Shakedown: Judge calls inspections at Pohakuloa training area ‘grossly inadequate’
SA: …Since 1964 the Army, for $1, (this is all about money for OHA) has leased nearly 23,000 acres of state land here to conduct live-fire training exercises.
The training grounds are part of a 1.3 million-acre statewide land trust the Department of Land and Natural Resources oversees and is obligated to protect and maintain on behalf of the public.
But a state judge earlier this year ruled that DLNR breached its trust duties by failing to care for the Big Island property….
The lawsuit went to trial in 2015, but Chang didn’t issue his ruling until April….
Chang ordered the department to develop a detailed Pohakuloa monitoring plan for the court to approve.
The state has appealed Chang’s ruling, arguing the judge intruded into management practices traditionally reserved for the executive and legislative branches of government. The appeal is pending….
The court is basically making a new rule, raising questions about how the department and board allocate resources, added Suzanne Case, who heads DLNR and its board.
“It’s like an unfunded mandate,” Case told the Star-Advertiser. (See. This is all about money. ‘Funding’ will come from increased lease payments, 20% of which will go to OHA.)
As Explained: Harbors Division Fee Hike designed to boost $77M OHA Slush Fund?
read … Judge calls inspections at Pohakuloa training area ‘grossly inadequate’
DLNR Leasing Strategy: Wait for Phone to Ring
SA: … Hard up for cash, the state Department of Land and Natural Resources nearly a decade ago identified 14 mostly vacant properties as having the best potential among its inventory of idled lands to start generating badly needed funds for park maintenance.
The goal was to lease the sites on a long-term basis to raise $12 million yearly to invest in the state’s deteriorating parks.
Nine years later, only one of the 14 properties has been leased, generating all of $110,000 annually for the department.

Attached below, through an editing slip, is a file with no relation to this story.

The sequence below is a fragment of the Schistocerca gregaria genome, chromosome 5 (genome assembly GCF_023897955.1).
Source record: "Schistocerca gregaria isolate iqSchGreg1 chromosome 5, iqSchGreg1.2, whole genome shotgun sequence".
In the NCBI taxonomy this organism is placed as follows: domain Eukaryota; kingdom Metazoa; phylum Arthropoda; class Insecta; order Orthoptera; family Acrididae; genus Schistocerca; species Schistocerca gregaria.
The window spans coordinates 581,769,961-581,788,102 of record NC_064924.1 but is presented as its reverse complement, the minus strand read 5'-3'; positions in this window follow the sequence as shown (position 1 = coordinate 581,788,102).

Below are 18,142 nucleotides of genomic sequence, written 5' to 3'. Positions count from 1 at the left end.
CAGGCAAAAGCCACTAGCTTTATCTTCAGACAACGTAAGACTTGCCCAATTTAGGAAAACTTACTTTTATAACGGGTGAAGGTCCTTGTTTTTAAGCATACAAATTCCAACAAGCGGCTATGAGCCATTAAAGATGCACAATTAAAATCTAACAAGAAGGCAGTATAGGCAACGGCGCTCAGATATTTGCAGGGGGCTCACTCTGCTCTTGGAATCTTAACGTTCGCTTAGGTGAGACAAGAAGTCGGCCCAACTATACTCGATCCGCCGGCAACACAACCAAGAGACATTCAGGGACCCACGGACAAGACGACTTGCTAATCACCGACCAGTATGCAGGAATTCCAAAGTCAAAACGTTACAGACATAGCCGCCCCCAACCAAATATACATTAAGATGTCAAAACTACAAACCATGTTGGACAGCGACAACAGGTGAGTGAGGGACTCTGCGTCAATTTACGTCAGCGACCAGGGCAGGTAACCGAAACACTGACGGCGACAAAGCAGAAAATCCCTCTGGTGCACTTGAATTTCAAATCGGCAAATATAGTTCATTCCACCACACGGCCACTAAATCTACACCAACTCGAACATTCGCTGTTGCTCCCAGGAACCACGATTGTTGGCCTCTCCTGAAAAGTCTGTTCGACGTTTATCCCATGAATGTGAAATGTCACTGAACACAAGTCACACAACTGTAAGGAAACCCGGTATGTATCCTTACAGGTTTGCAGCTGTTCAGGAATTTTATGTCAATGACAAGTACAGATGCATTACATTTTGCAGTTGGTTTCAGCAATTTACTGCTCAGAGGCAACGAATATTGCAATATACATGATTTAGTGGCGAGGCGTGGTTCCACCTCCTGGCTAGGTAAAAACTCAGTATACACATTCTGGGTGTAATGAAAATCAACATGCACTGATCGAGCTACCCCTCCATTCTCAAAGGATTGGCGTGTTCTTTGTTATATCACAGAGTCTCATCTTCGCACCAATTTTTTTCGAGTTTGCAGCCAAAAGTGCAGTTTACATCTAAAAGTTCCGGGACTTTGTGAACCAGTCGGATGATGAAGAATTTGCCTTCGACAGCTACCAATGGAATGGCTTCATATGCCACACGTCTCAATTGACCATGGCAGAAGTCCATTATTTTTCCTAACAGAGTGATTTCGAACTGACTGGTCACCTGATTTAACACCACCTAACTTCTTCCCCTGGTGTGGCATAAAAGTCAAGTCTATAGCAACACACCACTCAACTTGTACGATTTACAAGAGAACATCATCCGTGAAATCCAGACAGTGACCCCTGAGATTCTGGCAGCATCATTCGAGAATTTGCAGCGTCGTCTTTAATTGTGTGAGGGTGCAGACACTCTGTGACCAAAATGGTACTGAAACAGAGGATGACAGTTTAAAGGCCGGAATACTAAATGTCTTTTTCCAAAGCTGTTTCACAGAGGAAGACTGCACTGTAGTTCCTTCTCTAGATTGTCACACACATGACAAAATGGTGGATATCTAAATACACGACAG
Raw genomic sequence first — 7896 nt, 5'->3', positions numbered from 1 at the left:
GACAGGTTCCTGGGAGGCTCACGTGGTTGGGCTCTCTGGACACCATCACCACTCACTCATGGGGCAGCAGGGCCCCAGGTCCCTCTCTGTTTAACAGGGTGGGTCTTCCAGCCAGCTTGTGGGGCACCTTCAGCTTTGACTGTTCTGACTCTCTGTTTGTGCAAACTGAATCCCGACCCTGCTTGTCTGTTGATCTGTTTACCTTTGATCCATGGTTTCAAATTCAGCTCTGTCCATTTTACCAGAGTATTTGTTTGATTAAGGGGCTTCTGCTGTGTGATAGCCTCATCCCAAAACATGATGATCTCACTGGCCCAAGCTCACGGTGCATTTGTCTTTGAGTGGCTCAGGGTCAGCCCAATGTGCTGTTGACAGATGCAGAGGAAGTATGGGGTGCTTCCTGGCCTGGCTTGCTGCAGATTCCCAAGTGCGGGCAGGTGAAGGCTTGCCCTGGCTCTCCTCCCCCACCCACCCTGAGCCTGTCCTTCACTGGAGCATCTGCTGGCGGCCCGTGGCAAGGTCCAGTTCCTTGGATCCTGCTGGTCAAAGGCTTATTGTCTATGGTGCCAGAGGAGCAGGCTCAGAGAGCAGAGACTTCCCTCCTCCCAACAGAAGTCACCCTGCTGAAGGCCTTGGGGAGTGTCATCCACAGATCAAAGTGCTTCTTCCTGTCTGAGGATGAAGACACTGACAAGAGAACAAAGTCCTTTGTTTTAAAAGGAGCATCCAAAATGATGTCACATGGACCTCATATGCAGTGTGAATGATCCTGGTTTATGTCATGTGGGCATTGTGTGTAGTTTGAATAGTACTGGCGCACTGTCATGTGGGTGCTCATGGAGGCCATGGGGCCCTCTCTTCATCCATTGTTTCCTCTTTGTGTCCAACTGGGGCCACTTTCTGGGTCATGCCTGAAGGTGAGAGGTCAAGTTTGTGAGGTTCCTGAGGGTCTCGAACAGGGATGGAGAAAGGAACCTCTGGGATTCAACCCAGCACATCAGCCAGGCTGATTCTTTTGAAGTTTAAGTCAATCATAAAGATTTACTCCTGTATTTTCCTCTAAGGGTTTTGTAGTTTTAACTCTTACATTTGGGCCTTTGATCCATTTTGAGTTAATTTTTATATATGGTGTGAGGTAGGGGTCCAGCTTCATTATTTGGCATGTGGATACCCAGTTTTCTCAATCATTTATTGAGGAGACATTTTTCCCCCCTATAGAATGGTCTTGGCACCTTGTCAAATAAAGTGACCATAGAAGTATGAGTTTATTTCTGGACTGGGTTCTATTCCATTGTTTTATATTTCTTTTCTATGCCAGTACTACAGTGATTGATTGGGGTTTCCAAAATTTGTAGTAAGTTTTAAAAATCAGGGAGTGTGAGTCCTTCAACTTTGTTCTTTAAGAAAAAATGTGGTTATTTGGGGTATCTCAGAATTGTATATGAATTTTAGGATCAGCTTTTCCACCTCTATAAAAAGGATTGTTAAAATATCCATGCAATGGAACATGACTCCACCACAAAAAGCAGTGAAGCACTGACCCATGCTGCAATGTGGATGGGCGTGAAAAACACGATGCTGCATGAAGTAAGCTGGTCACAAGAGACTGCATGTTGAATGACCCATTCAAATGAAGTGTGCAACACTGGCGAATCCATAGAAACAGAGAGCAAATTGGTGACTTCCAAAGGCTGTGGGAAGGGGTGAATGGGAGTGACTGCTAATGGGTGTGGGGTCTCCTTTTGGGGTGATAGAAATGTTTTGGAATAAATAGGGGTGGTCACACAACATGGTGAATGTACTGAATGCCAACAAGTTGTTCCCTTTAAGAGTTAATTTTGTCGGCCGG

For a variety of reasons, the grand plans DLNR officials touted in 2009 largely have fizzled, despite a sustained real estate boom over much of that period.
DLNR officials, as it turned out, were not very good at marketing the properties or were overly optimistic about what needed to be done before some of the sites could be leased, according to interviews and a Honolulu Star-Advertiser review of department documents and other records.
Some DLNR staffers blamed ineffective marketing. In complaints filed internally against the agency’s Land Division management in 2016, about a half-dozen employees described the division’s marketing strategy as little more than pounding a “for lease” sign into the ground, running an ad and, in the words of one of the workers, sitting back “waiting for the phone to ring.”
They also said the agency lacked a comprehensive inventory identifying its core and noncore assets — a standard tool for landowners — and rejected staff proposals for a comprehensive marketing strategy that included working with outside brokers. Given that only a small percentage of DLNR land has income-generating potential, the workers added, marketing and targeting the best parcels are all the more important.
Commercial real estate broker Steve Sofos was even more blunt about the marketing savvy of DLNR officials.
“They’re inept,” he said.
Department officials defended their efforts and cited multiple factors to explain why most of the 14 properties billed as part of a “Recreational Renaissance” program, supported by the administration of former Gov. Linda Lingle, have not been leased….
read … DLNR plan to lease promising state properties fizzles despite strong real estate market
DLNR Criticized for Not Looting Tenants of Kanohelehua Industrial Park
SA: …When a ground lease expires, the buildings or other improvements on the land typically become the property of the landowner.
If a lease is extended, many landowners will assess the value and condition of the improvements and require compensation for essentially deferring ownership of those assets and allowing the lessee to use them and the land during the extension period.
The concept is known in real estate circles as deferred reversionary interest.
Many landowners in Hawaii — especially those in the private sector — insist on compensation for such deferred interest when extending ground leases.
The Department of Land and Natural Resources is not among them….
(Hint to Tenants: Fee Simple Conversion.)
read … Take More Money
DHHL: Three Years of Paper Shuffling Before Construction Can Begin
WHT: … The complexities of specialized development projects often result in unforeseen difficulties and delays, but after almost three years, prospective residents of the DHHL affordable housing project are frustrated and asking questions about the hold-ups keeping them from starting new lives on their ancestral lands.
“They’ve had three years to get a developer in there and we’re just disappointed in the process,” said Bo Kahui, executive director for Laiopua 2020 and the board director of the Villages of Laiopua Homesteaders Association. “I think the Native Hawaiian community begins to become very discouraged about why this takes so long.”
DHHL has selected a developer, Ikaika Ohana, which is working in concert with Urban Housing Communities in that role. But a factor in the overall length of the process may have something to do with how long it took to officially award the contract.